In the second part of the interview, Adam Knight speaks on the combination of exploratory testing and automated regression checking in testing Big Data systems. If you’ve missed the first part of the interview with Adam on recent changes in testing, you can find it here.

Adam Knight is a passionate tester eagerly contributing to the testing community. He is an active blogger and constantly presents at such testing events as Agile Testing Days, UKTMF and STC Meetups and EUROStar.

Adam, you specialize in testing Big Data software using an exploratory testing approach. Why do you find it necessary to do exploratory testing?

It is not so much to say that I find exploratory testing necessary. Rather I would say that I found it in my experience to be the most effective approach available to me in testing the business intelligence systems that I have.

My preferred approach for testing when working on such systems is pretty much:

  • Perform a human assessment of the product or feature being created.
  • At the same time automate checks around behavior relevant to that assessment to provide some confidence in that behavior.
  • If at some point the checks indicate a different behavior than expected, then reassess.
  • If you become aware that the product changes in a way that causes you to question the assessment, reassess.

I believe that exploratory testing is the most effective testing approach for rapidly performing a human assessment of a product, both initially but particularly in response to the discovery of unexpected behavior or identification of new risks, where you may not perhaps have a defined specification to work from, as per the last two points here.

The combination of exploratory testing and automated regression checking is a powerful combination in the testing Big Data systems, as well as many other types of software.

What peculiarities of exploratory testing can you mention?

That’s an interesting question. I’m not sure I would describe it as a peculiarity, however one characteristic of exploratory testing that I believe makes it most effective is the inherent process of learning within an exploratory approach. As I describe in response to the previous question, testing can often come in response to the identification of an unexpected behavior or newly identified risk.

The characteristic of exploratory approaches is that they will incrementally target testing activity around the areas of risk within a software development, thereby naturally focusing the effort of the tester where problems are most apparent. This helps to maximize the value of testing time, which is a valuable commodity in many development projects.

How can a tester find the right balance between exploratory and scripted testing?

It isn’t always up to the tester. I am a great believer in autonomy of individuals and teams and allowing people to find their own most effective ways of working. Many organizations, however, don’t adhere to this mentality and believe in dictating approaches as corporate standard.

Many testers I’ve spoken to or interviewed in such environments often perform their own explorations covertly in addition to the work required to adhere to the imposed standards.

For those who are in a position where they do have some control over the approach that they adopt then the sensible answer for me to this question is to experiment and iterate. I’d advocate an approach of experimentation and learning to find the right balance across your testing, whether scripted vs exploratory, manual vs automated or any other categorization you care to apply.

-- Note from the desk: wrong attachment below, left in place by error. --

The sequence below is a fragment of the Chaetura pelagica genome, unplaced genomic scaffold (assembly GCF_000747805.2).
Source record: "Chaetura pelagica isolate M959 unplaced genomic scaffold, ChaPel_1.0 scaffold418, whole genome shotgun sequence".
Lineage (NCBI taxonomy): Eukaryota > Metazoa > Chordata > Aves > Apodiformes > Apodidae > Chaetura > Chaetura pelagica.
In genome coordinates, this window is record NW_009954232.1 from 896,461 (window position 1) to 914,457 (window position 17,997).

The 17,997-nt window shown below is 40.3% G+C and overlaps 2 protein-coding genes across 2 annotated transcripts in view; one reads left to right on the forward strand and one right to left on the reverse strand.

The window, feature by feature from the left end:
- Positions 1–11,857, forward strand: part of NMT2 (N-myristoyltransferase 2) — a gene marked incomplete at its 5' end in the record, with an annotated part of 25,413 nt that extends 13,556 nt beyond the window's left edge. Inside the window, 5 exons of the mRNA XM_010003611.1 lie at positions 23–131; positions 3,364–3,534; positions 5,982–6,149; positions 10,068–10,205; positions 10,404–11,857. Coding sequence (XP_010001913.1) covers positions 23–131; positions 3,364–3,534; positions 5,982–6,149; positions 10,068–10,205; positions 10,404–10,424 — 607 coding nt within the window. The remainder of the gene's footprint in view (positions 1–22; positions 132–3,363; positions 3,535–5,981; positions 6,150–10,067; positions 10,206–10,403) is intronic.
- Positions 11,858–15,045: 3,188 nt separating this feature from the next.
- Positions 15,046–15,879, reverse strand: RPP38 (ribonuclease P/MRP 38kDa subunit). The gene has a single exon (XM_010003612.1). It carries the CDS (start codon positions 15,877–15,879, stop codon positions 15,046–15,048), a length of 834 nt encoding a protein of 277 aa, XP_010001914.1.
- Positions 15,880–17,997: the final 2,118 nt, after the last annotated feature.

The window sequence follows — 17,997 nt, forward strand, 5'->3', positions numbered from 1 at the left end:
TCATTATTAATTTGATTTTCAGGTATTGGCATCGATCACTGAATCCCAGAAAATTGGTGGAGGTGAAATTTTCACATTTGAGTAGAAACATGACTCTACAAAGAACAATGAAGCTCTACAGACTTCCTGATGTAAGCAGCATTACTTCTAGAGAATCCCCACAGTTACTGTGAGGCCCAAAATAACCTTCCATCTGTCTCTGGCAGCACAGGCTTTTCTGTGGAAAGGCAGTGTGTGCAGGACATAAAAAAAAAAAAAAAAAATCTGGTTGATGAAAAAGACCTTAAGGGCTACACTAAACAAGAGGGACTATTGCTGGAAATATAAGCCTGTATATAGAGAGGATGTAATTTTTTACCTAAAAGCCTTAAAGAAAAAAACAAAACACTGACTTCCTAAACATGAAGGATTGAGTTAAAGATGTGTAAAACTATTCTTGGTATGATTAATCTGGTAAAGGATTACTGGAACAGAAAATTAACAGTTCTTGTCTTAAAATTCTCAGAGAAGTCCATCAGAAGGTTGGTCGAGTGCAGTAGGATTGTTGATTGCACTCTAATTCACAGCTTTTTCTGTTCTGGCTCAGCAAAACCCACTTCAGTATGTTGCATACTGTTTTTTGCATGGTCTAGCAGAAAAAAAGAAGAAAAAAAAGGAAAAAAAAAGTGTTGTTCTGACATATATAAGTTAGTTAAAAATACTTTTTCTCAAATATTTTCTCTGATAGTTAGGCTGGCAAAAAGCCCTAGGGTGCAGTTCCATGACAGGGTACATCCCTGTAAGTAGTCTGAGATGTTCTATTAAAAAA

What are the main difficulties when it comes to Big Data testing?

The challenge of testing a Big Data product was one that I really relished, and in my latest role I’m still working with business intelligence and analytics. When I was researching the subject of Big Data one thing that became apparent to me was that Big Data is a popular phrase with no clear definition.

The best definition that I could establish was that it relates to quantities of data that are too large in volume to manage and manipulate in ways that were sufficiently established to be considered ‘traditional’.

The difficulty in testing is then embedded in the definition. Many of the problems that Big Data systems aim to solve are problems which present themselves in the testing of these systems.

Issues such as not having enough storage space to back up your test data, or not being able to manage the data on a single server, affect testing just as they do with production data systems.

Typically those responsible for testing huge data systems won’t have access to the capacity, or the time to test at production levels – some of the systems I worked on would take 8 high specification servers running flat out for 6 months to import enough data to reach production capacity.

We simply didn’t have the time to test that within Agile sprints. The approach that I and my teams had to adopt in these situations was to develop a deep understanding of how the system worked, and how it scaled.

Any system designed to tackle a big data problem will have in-built layers of scalability to work around the need to process all of the data in order to answer questions on it. If we understand these layers of scalability, whether they be metadata databases, indexes or file structures, then it is possible to gain confidence in the scalability of each without necessarily having to test the whole system at full production capacity each time.

So Big Data testing is all about understanding and being surgical with your testing, taking a brute force approach to performance and scale testing on that kind of system is not an option.

Thanks for sharing your viewpoint with us.

If you want to learn more from Adam, visit his blog

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